High energy and bright tempos characterized Mainly Mozart’s opening concert Friday night in Tijuana’s Catedral de Guadalupe. Beginning this annual two-week immersion in the music of Mozart and his period south of the border underscored the San Diego-based festival’s growth in Baja California, where one-third of its 18 performances are staged. Now in its 10th season, the festival keeps its roster of symphony musicians from all over North America mobile. From Escondido to Ensenada and Mexicali, Mainly Mozart spreads the muse in a dozen different venues.
Appropriate to Friday’s setting, artistic director David Atherton offered an unusual sampling of Mozart’s early ecclesiastical works, augmented with pieces by Stamitz, Rossini and Pachelbel. Mozart’s Missa Brevis in C, K. 220 (known as the “Sparrow” Mass because of the Credo’s chirping violin figurations) offered the evening’s high drama, although Atherton’s enthusiasm on the podium unleashed drama in the slightest circumstances.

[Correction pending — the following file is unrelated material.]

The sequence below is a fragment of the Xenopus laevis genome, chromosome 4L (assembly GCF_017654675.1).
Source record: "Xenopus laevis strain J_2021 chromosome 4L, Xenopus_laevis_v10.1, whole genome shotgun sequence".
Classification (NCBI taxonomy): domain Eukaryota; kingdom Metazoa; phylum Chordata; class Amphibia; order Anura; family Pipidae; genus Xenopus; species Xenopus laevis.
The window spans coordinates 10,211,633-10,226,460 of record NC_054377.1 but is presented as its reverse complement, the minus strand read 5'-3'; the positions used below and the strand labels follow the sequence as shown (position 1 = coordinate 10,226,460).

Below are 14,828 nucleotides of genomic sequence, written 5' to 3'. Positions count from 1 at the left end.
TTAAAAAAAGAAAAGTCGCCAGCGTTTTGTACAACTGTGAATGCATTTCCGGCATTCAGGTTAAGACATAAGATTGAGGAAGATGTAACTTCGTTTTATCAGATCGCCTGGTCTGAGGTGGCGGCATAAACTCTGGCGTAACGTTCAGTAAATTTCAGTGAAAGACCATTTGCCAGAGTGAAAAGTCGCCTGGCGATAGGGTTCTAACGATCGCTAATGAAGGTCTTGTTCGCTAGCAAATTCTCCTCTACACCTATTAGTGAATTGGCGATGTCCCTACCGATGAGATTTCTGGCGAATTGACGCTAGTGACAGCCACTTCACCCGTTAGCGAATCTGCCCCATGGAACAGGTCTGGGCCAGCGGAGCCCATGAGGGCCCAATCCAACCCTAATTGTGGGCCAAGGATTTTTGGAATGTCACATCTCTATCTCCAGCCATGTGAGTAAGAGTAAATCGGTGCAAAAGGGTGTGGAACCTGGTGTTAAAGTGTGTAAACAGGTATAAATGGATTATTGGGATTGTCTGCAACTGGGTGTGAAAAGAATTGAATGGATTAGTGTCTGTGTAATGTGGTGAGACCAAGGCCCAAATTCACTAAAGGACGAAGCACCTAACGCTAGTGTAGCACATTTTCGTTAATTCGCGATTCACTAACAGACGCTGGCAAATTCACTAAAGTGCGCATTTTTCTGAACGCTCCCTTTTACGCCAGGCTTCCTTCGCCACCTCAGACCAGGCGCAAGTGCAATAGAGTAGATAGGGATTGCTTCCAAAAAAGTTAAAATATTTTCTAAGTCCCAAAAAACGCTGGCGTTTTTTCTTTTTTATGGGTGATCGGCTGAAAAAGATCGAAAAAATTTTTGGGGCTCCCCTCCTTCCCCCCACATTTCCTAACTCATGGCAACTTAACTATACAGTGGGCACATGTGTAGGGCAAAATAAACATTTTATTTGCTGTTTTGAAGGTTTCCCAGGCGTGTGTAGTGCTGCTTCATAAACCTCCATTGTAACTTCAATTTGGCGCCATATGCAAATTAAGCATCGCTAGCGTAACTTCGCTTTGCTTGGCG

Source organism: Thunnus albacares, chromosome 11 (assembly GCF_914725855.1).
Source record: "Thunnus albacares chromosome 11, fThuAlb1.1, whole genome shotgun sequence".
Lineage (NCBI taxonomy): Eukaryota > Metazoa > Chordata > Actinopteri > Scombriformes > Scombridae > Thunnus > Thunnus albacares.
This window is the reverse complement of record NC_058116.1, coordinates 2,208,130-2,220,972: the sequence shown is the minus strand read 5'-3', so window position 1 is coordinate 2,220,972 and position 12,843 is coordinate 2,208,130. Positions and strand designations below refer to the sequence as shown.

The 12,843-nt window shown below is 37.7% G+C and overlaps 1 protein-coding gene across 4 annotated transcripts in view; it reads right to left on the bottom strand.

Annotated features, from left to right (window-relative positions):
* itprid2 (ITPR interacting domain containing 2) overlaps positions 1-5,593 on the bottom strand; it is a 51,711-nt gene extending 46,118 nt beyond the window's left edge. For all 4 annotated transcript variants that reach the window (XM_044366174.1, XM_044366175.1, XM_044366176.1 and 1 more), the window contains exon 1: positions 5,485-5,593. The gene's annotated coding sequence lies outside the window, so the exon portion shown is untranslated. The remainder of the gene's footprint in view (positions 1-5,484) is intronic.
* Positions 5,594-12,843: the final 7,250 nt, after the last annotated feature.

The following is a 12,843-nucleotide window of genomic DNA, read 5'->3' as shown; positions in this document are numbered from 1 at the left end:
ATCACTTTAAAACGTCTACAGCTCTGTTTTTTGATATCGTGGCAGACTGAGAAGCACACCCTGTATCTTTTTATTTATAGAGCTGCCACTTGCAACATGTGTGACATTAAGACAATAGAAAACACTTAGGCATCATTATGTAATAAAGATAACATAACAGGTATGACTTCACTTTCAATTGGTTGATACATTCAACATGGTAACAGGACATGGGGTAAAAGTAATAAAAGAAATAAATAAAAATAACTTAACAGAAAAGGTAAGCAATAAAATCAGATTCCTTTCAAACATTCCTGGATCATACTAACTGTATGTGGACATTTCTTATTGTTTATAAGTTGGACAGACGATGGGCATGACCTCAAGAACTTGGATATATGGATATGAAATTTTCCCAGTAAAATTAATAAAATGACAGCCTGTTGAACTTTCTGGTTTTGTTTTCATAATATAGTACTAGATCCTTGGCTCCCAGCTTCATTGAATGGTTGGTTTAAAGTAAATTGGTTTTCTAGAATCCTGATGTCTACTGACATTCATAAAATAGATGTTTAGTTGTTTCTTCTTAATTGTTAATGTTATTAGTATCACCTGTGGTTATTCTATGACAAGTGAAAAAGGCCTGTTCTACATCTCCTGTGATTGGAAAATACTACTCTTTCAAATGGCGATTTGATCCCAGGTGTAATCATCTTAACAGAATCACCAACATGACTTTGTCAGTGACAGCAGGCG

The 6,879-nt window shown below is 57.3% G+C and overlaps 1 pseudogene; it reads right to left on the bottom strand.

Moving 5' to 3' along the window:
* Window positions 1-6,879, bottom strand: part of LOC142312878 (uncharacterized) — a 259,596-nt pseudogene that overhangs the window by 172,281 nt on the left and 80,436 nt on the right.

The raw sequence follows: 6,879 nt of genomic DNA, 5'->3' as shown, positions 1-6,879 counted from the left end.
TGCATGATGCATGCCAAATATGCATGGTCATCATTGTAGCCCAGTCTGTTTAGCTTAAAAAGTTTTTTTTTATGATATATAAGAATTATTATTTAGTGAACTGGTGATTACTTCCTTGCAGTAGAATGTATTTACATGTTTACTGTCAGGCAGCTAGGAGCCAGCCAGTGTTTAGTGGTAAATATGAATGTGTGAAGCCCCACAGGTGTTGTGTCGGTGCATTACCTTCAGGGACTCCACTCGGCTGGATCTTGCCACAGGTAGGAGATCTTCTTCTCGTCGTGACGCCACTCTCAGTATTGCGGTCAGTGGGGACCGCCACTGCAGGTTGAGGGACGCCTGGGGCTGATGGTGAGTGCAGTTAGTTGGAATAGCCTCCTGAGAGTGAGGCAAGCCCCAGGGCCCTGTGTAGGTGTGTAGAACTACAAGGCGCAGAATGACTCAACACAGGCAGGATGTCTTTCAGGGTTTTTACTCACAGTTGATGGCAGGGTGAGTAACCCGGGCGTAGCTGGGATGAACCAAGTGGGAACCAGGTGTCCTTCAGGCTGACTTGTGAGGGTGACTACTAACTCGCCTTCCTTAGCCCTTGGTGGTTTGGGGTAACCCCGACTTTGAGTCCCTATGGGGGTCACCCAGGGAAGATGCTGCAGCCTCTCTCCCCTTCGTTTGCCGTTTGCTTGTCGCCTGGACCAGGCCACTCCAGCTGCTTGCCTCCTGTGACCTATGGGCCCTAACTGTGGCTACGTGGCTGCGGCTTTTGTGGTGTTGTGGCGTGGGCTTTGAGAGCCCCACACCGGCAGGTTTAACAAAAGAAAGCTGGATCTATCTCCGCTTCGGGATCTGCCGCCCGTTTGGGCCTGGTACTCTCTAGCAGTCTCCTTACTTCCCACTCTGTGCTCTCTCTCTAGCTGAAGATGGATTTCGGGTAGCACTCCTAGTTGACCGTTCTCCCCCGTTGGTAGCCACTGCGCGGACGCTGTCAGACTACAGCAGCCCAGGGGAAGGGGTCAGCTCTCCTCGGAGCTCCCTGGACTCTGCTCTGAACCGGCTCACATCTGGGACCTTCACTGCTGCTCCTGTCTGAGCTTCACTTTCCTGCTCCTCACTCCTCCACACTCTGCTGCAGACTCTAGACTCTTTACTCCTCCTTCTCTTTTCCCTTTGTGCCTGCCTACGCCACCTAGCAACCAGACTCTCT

Choirs from St. Paul’s Episcopal Cathedral, San Diego, gave the mass its buoyant vocal quality, with the boy trebles crowing the sound with their bright, clear lines. Among the vocal soloists, soprano Virginia Sublett’s effortless, creamy legato and Robert MacNeil’s clarion but well-proportioned tenor contributions were notable.
Another choral offering, the Misericordias Domini, K. 222, revealed a contrapuntal genius rarely found in Mozart’s early sacred music. The motet with orchestra bristles with rapidly ascending and descending lines in complex patterns, which contemporary composers are wont to describe as “computer generated.” The St. Paul choirs rose to the challenge admirably, save for the basses, who appeared to have their heads buried in some other score.
Johann Stamitz’s Orchestra Trio in G Minor showed Atherton’s chamber orchestra in its best light. Rossini’s Sonata No. 1 for strings and Mozart’s Epistle Sonata, K. 263, added to the evening’s effervescence; Pachelbel’s Canon and Gigue would not have been missed.
The Mainly Mozart Festival runs through June 14 in various locations, in San Diego and Baja. $12-42. (619) 239-0100.